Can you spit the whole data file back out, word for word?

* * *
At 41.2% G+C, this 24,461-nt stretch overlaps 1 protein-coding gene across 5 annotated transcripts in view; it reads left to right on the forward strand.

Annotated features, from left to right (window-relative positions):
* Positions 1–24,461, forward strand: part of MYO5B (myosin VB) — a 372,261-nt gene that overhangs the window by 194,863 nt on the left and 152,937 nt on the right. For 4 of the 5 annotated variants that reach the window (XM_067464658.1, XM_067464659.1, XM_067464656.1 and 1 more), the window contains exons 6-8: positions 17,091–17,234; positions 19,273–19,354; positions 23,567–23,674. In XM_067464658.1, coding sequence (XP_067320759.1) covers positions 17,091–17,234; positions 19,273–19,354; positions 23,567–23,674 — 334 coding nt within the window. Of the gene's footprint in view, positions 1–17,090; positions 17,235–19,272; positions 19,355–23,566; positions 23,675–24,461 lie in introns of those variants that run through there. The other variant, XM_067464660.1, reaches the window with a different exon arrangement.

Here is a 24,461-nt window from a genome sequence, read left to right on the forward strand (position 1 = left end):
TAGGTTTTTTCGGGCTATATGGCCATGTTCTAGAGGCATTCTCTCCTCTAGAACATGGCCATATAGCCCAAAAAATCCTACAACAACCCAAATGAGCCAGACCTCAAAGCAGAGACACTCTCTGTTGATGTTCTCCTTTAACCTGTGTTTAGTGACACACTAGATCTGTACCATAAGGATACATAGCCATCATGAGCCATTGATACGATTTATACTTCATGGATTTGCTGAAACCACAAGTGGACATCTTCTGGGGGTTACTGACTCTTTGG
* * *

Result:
At 41.2% G+C, this 24,461-nt stretch overlaps 1 protein-coding gene across 5 annotated transcripts in view; it reads left to right on the forward strand.

Annotated features, from left to right (window-relative positions):
* Positions 1–24,461, forward strand: part of MYO5B (myosin VB) — a 372,261-nt gene that overhangs the window by 194,863 nt on the left and 152,937 nt on the right. For 4 of the 5 annotated variants that reach the window (XM_067464658.1, XM_067464659.1, XM_067464656.1 and 1 more), the window contains exons 6-8: positions 17,091–17,234; positions 19,273–19,354; positions 23,567–23,674. In XM_067464658.1, coding sequence (XP_067320759.1) covers positions 17,091–17,234; positions 19,273–19,354; positions 23,567–23,674 — 334 coding nt within the window. Of the gene's footprint in view, positions 1–17,090; positions 17,235–19,272; positions 19,355–23,566; positions 23,675–24,461 lie in introns of those variants that run through there. The other variant, XM_067464660.1, reaches the window with a different exon arrangement.

Here is a 24,461-nt window from a genome sequence, read left to right on the forward strand (position 1 = left end):
TAGGTTTTTTCGGGCTATATGGCCATGTTCTAGAGGCATTCTCTCCTCTAGAACATGGCCATATAGCCCAAAAAATCCTACAACAACCCAAATGAGCCAGACCTCAAAGCAGAGACACTCTCTGTTGATGTTCTCCTTTAACCTGTGTTTAGTGACACACTAGATCTGTACCATAAGGATACATAGCCATCATGAGCCATTGATACGATTTATACTTCATGGATTTGCTGAAACCACAAGTGGACATCTTCTGGGGGTTACTGACTCTTTGG